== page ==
The Corner

Economy & Business

The EU’s $14.5 Billion Shakedown of Apple

I’m usually slow to defend corporations these days because so many of them have built cronyism into their business models and are free markets’ worst enemies. But The European Union’s shakedown of Apple is outrageous. The Wall Street Journal reports:

The European Union’s antitrust regulator has demanded that Ireland recoup roughly €13 billion ($14.5 billion) in taxes from Apple Inc., after ruling that a deal with Dublin allowed the company to avoid almost all corporate tax across the entire bloc for more than a decade — a move that could intensify a feud between the EU and the U.S. over the bloc’s tax probes into American companies.

The tax payment is the highest ever demanded under the EU’s longstanding state-aid rules that forbid companies from gaining advantages over competitors because of government help.

There is so much wrong here:

‐ Apple followed the rules in place in Ireland, and what it did is legal both in Ireland and the United States. So the EU is retroactively changing the rules on the company — i.e., this is a shakedown.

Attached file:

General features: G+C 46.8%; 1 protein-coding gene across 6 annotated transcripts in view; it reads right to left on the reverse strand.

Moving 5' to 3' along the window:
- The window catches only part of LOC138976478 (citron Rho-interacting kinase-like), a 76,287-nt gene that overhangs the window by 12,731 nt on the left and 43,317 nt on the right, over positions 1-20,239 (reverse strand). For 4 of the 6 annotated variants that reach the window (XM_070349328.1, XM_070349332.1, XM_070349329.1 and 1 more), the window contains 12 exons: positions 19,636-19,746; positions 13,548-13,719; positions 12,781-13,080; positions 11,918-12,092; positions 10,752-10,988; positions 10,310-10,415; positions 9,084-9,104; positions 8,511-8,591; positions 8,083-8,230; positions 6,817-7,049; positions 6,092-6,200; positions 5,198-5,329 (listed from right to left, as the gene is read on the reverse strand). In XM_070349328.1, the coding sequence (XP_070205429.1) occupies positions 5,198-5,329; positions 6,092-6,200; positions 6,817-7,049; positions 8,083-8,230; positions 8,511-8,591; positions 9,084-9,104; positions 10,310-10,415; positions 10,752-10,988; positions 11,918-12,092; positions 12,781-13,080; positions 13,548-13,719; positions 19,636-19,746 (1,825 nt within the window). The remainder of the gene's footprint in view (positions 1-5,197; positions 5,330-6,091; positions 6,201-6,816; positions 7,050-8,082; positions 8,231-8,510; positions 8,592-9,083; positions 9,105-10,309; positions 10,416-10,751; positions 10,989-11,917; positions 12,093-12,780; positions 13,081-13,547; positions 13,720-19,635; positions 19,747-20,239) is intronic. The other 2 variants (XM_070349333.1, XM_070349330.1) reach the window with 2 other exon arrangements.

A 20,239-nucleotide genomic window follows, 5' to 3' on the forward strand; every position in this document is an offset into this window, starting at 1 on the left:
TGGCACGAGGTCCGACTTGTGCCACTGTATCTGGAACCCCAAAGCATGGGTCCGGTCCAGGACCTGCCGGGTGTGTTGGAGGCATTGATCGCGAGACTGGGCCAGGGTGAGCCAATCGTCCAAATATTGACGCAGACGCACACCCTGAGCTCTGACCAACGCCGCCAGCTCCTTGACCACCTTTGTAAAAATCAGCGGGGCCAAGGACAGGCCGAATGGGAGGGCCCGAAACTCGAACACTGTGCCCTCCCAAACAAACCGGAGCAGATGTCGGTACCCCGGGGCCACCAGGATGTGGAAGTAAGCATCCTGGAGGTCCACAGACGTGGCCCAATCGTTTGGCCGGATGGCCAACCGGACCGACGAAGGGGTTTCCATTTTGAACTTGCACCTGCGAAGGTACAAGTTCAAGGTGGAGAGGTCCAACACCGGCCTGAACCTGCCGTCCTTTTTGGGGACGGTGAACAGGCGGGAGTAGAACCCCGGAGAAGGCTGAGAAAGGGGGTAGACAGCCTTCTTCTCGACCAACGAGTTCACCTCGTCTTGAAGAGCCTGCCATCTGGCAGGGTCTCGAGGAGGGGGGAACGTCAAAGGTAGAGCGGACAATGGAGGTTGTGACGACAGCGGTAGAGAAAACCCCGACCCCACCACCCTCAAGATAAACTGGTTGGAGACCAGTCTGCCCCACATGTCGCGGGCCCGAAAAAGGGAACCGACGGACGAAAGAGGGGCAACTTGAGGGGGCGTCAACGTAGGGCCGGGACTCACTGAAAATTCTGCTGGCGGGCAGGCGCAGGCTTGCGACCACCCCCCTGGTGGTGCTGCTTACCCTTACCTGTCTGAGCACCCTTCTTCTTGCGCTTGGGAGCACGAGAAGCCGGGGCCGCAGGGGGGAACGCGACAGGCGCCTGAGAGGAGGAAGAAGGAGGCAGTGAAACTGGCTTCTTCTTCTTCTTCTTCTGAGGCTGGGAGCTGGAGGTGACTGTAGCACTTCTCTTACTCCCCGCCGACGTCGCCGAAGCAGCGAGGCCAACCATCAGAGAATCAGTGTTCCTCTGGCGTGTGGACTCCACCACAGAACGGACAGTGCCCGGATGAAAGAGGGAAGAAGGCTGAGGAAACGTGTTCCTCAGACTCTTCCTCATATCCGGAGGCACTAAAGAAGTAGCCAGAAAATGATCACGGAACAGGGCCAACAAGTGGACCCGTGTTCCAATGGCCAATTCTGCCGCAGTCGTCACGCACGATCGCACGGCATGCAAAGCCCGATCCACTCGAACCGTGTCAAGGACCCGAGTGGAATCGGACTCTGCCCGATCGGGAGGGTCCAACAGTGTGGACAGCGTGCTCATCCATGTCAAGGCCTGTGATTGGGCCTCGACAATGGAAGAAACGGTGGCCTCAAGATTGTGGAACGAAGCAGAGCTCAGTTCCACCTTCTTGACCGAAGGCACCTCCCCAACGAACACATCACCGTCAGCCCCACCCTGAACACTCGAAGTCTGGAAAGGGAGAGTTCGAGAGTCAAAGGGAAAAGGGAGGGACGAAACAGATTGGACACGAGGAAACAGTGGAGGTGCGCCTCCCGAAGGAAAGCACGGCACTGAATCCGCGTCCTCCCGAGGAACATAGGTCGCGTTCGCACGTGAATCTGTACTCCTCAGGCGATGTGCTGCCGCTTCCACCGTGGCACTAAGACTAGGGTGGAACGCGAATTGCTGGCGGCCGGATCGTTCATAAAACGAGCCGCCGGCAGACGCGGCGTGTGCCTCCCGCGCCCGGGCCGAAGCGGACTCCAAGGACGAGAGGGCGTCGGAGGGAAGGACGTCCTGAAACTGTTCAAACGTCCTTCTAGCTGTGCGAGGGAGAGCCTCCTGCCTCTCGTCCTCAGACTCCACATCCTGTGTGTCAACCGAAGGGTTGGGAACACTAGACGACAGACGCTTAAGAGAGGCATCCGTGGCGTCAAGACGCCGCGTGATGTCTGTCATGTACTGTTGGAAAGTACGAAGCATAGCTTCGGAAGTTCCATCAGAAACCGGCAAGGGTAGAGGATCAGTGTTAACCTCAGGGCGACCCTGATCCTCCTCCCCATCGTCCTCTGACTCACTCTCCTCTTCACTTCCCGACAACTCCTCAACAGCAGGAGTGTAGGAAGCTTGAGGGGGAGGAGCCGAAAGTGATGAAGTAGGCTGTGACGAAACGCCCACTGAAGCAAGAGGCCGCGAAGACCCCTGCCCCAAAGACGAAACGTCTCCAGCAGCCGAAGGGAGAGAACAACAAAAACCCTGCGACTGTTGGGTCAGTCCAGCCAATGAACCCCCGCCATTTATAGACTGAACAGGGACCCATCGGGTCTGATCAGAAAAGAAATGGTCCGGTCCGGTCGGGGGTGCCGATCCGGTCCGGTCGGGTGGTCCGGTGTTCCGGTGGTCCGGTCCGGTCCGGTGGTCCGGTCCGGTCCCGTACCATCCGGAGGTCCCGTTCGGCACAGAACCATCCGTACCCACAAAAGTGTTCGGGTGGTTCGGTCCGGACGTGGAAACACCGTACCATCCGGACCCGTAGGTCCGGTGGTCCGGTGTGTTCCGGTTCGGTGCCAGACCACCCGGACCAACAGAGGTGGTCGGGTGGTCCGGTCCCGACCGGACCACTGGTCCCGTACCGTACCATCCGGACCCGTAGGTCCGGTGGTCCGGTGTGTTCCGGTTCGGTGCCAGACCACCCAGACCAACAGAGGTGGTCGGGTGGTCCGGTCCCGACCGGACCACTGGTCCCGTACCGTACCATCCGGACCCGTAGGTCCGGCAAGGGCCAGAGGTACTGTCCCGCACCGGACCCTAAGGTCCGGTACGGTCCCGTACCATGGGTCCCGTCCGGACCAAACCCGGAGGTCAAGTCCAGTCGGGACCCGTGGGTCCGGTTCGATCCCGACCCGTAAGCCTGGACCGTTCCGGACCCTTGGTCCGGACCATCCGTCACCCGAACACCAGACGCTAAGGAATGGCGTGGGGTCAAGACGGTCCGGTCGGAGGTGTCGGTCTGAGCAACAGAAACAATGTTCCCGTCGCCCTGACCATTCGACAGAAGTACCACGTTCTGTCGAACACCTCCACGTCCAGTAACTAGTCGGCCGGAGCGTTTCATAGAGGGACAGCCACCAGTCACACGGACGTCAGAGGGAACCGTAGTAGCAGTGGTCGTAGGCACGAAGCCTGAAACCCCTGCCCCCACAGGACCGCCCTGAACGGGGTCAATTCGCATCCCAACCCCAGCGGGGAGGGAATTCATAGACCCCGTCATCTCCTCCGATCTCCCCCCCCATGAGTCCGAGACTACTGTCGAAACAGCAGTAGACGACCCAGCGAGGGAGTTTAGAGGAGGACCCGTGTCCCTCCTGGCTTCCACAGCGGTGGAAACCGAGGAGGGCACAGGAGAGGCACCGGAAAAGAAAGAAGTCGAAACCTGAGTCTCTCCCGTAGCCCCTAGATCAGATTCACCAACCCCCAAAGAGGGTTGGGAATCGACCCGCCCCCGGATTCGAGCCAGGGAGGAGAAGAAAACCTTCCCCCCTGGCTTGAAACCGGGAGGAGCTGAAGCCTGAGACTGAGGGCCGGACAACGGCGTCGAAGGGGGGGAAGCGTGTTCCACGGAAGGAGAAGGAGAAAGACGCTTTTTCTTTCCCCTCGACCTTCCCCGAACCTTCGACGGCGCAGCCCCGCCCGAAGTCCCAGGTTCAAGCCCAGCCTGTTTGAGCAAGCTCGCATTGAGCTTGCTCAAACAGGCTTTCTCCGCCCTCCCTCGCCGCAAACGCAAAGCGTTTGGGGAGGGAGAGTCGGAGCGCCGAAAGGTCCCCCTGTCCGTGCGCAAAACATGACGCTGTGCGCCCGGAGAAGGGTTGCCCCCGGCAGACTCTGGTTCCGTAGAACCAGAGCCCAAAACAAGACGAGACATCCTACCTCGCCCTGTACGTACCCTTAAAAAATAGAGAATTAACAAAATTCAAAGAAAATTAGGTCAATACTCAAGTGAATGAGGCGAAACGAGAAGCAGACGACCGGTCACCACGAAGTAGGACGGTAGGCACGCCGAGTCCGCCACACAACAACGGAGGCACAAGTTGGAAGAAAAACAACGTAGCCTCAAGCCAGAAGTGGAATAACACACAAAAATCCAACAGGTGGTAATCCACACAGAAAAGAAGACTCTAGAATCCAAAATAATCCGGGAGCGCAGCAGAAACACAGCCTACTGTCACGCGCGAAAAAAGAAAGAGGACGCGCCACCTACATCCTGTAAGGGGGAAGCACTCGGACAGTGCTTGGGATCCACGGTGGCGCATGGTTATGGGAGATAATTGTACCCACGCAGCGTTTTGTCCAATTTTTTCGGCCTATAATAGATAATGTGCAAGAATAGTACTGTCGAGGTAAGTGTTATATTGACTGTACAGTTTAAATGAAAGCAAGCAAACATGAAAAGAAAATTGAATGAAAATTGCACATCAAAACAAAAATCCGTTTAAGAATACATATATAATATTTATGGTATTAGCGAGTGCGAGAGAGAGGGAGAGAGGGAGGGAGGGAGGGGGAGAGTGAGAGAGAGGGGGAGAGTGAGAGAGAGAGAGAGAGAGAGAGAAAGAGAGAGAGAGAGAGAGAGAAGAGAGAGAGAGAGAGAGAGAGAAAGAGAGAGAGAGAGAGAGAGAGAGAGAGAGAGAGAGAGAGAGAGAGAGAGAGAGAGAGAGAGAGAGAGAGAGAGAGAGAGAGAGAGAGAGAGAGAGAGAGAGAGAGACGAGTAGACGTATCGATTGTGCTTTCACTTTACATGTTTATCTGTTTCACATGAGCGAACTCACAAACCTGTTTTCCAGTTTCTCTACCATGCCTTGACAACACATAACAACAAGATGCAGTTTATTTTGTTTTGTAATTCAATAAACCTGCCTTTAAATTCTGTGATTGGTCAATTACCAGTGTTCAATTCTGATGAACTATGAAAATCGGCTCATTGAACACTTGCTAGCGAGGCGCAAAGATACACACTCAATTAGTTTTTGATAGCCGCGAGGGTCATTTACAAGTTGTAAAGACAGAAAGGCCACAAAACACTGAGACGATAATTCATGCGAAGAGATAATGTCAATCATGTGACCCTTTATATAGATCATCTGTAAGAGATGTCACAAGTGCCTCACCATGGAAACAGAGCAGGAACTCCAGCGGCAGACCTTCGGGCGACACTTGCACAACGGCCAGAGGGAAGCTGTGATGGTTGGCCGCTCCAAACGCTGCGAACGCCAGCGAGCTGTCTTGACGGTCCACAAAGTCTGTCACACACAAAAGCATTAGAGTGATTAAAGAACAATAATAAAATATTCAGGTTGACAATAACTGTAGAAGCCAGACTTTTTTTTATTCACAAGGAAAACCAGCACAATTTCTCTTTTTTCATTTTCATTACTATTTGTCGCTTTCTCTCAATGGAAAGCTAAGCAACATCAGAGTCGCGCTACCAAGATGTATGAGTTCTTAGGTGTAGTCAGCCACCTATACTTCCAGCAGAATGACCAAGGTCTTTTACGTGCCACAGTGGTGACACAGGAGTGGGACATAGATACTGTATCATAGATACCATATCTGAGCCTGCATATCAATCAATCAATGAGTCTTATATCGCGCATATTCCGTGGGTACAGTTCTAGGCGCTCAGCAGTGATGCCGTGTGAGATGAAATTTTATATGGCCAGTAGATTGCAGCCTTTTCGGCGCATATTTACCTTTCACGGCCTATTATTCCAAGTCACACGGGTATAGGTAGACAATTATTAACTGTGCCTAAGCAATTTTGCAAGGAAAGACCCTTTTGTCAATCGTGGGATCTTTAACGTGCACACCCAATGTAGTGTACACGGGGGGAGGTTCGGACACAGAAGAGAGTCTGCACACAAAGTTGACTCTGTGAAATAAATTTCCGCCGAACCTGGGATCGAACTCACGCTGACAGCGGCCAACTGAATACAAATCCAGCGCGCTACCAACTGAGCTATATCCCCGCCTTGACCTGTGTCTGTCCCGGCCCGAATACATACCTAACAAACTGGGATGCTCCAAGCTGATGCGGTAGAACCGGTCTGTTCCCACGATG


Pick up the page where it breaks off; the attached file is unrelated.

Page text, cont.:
‐ The EU is violating the Irish government’s right to set its own taxes. It showing its lack of respect for nations’ tax sovereignty.

‐ The EU shows that it believes that the only proper form of taxation is high and punishing. It believes that low tax burdens are a form of “state-aids,” which is laughable.

‐ A low corporate-tax rate is the best way to undermine the incentive to avoid taxes.

‐ If the EU thinks multinational companies are playing games to under-state profits in high-tax nations and over-state profits in low-tax nations, the various national governments should simply adjust their “transfer pricing” rules.

‐ This is just the beginning: Other companies are expected to get hit with this shakedown tax bill from the EU.

The U.S. Department of Treasury is fighting the EU on this issue. And it is right to do so even if the only reason it fights is to retain as much revenue from multinational corporations.

My prediction: This type of behavior from the EU isn’t going to help its economic outlook. On the contrary, it will hurt the EU where it can afford it the least — economic growth.

Veronique de Rugy is a senior research fellow at the Mercatus Center at George Mason University.

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